Feeding a Rescue Horse: Rehabilitating the Rescue Horse
Often I am sent the good news that a fellow horse enthusiast has recently obtained a rescue horse and needs help to rehabilitate. Or the ASPCA asked their barn to rehabilitate a horse.
The following post is written to help you understand managing the rescue horse or re-feeding the malnourished horse.
Since 2007, horses arriving at rescue or humane shelters have been increasing in numbers. The amount of horse rescues have also been increasing, not only for the malnourished, but also the unwanted or traumatized horse. Horses arriving at rescues with low body condition (scores of 1 to 3 on the 9 point scale) due to starvation continues to produce the most questions for the care takers. For the rescue organization or foster individuals that take on the tasks of rehabilitating these malnourished horses, rehabilitation is most successful with a refeeding plan to help guide them.
When managing a rescue horse, start by working closely with an Equine Veterinarian. A Veterinarian will conduct a physical exam measuring body weight, body condition score, Topline Evaluation Score, blood chemistry parameters and assess appetite. Disease status can impact the horse’s gastrointestinal (GI) system. Having gone a prolonged time without food, physical changes in the small and large intestines compromise a horse’s ability to digest nutrients. Thus making it difficult to regain body condition or to establish a healthy appetite.
When refeeding a malnourished rescue horse consider your ability to safely interact with the horse. Some rescue horses have been neglected or abused and may react defensively. Take care to be observant of this as the horse begins to rehabilitate and gains energy.
Calculate the digestible energy (DE) intake on the current body weight, not the desired optimal weight. An equation to help estimate DE is DE MCAL/DAY = Body Weight in KG x 0.03. This amount must be slowly worked up to over several days and fed “continuously” throughout the full 24 hour day. Forage from a ground feeder, and reliable help that have time to feed this type of horse every hour to every three hours. Feed high quality continuous forage along with an easily digestible controlled starch feed as first choices. A diet based primarily around forage helps regenerate the GI track; when combined with easily digestible feeds, such as those designed for Senior horses, are often a good starting point.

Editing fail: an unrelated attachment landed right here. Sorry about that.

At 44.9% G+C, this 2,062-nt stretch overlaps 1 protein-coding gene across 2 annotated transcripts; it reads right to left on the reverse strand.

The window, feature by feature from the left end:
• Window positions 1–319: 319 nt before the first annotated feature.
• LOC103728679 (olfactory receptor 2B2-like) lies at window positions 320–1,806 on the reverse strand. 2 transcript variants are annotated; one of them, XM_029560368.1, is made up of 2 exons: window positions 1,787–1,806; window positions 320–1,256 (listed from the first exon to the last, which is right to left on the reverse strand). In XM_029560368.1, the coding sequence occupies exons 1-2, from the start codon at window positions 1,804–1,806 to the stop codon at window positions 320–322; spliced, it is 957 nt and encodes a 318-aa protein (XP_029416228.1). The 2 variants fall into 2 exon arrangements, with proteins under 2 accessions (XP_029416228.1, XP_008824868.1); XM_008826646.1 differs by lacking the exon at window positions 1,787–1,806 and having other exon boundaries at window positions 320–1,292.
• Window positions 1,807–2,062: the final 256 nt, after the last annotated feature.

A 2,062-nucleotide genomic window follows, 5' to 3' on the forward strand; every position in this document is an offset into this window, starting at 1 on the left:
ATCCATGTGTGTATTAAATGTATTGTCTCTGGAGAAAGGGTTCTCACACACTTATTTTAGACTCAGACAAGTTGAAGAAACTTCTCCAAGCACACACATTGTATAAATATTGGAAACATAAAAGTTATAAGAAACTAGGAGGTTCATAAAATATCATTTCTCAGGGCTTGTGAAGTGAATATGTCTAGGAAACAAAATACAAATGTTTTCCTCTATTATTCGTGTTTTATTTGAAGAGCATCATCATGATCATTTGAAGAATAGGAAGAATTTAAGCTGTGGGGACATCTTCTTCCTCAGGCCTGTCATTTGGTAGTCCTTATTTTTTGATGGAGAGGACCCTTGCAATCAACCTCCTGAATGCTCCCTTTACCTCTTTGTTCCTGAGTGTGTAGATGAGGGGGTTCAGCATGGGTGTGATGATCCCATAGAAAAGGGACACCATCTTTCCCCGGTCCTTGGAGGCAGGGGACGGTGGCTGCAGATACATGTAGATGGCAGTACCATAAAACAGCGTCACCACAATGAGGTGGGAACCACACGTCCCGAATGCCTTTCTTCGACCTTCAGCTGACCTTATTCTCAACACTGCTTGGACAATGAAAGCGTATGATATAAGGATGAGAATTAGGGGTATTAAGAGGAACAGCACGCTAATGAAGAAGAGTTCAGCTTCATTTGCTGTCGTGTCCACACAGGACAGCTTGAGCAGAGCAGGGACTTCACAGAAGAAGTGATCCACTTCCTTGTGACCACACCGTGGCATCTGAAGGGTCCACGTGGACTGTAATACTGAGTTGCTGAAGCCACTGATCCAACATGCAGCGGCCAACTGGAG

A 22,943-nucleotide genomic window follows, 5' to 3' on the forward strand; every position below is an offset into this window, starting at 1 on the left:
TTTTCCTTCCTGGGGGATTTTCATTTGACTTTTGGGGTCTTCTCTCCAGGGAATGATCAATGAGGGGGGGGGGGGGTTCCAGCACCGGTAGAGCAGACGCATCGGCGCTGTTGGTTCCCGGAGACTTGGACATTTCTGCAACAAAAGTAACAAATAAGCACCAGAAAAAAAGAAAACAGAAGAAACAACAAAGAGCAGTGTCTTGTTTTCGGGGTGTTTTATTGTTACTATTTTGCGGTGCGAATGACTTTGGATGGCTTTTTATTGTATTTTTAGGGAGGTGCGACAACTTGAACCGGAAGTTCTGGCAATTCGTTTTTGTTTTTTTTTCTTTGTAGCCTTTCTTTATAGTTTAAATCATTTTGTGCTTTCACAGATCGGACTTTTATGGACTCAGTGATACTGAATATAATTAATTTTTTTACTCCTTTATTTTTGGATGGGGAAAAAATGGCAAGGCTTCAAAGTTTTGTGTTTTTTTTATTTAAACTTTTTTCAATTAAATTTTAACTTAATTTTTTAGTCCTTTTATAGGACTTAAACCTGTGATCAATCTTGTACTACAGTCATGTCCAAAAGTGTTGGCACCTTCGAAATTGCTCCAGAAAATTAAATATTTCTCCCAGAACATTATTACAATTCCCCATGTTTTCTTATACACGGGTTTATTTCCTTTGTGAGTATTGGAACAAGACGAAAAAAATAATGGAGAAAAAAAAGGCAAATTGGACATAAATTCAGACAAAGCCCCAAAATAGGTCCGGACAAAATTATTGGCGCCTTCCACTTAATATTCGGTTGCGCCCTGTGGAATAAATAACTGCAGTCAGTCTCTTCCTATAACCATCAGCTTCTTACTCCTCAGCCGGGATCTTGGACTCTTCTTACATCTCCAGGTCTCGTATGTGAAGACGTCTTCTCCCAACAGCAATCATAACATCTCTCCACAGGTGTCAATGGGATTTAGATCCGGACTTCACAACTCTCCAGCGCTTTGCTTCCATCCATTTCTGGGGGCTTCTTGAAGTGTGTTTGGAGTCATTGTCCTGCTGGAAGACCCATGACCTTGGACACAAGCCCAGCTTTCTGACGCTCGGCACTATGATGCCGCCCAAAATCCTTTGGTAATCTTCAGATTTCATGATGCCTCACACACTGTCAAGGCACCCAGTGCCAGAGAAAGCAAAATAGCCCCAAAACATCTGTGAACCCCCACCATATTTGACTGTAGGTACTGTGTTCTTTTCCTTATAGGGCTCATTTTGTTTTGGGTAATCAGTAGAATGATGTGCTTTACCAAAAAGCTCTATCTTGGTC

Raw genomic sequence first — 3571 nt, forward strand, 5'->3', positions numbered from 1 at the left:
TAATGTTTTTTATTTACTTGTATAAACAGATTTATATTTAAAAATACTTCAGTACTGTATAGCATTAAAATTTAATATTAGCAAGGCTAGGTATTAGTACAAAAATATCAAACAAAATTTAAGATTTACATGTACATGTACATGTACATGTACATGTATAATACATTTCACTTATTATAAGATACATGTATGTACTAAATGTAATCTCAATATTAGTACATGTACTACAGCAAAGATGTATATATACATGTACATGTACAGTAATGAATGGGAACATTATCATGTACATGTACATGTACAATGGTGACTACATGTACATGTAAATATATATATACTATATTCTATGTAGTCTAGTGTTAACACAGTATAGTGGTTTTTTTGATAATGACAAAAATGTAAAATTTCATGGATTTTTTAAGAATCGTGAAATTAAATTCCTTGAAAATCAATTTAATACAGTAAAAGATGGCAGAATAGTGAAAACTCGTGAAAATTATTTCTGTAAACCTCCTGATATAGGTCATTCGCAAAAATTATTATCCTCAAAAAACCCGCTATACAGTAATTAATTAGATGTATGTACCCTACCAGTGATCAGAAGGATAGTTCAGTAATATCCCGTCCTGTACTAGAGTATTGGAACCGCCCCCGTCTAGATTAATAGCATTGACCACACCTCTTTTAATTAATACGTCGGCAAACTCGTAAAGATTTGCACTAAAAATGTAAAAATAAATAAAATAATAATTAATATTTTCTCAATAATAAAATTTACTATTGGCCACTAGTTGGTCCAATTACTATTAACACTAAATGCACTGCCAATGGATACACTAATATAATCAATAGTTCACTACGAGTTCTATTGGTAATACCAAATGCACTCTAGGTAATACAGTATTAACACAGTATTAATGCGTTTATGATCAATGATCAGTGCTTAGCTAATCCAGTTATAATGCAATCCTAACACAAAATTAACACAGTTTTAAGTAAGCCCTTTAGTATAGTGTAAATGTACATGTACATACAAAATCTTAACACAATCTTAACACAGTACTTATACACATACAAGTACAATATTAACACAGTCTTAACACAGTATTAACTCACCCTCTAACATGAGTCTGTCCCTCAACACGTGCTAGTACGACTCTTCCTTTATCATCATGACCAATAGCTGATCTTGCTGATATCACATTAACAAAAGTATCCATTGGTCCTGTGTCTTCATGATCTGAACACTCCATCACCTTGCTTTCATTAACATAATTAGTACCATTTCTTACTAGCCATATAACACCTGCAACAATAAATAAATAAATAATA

The GI tract is sensitive and digestive disturbances could potentiate if free choice forage and feed is available. Sudden changes and food amount increases elevate the risk of refeeding syndrome. Refeeding syndrome occurs when too many calories and nutrients are consumed by a malnourished animal, resulting in an electrolyte balance and could potentiate multi-organ failure and possibly death.
As a guide, horses with a Body Condition Score (BCS) of 1, a good goal is to gain 0-1 pounds of body weight (BW) per day, horses with BCS of 2 a good goal is 1-2 pounds BW per day and BCS of 3 goal to gain 2 pounds BW per day. Adjust your desired DE levels as the horse continues to gain weight and condition. As the rescue horse continues to show improvement, the frequency and size of meals can VERY SLOWLY change.
Veterinary and nutritionist guidance is key for helping ensure the horse returns to health. Full rehabilitation can take weeks, months and in severe cases years. A horse with a BCS of 1 can take nearly a year to reach and ideal weight, body condition and Topline score. Care should be taken to ensure the rehabilitation process includes safe physical exercise. A horse that is stall bound can develop other conditions or harmful habits if not exposed to a safe amount of physical activity. Slowly introduce a horse to exercise (the first couple of days might only include slow lead line walk) and take care to be patient as the horse regains strength, balance and ability to perform physical exercise.
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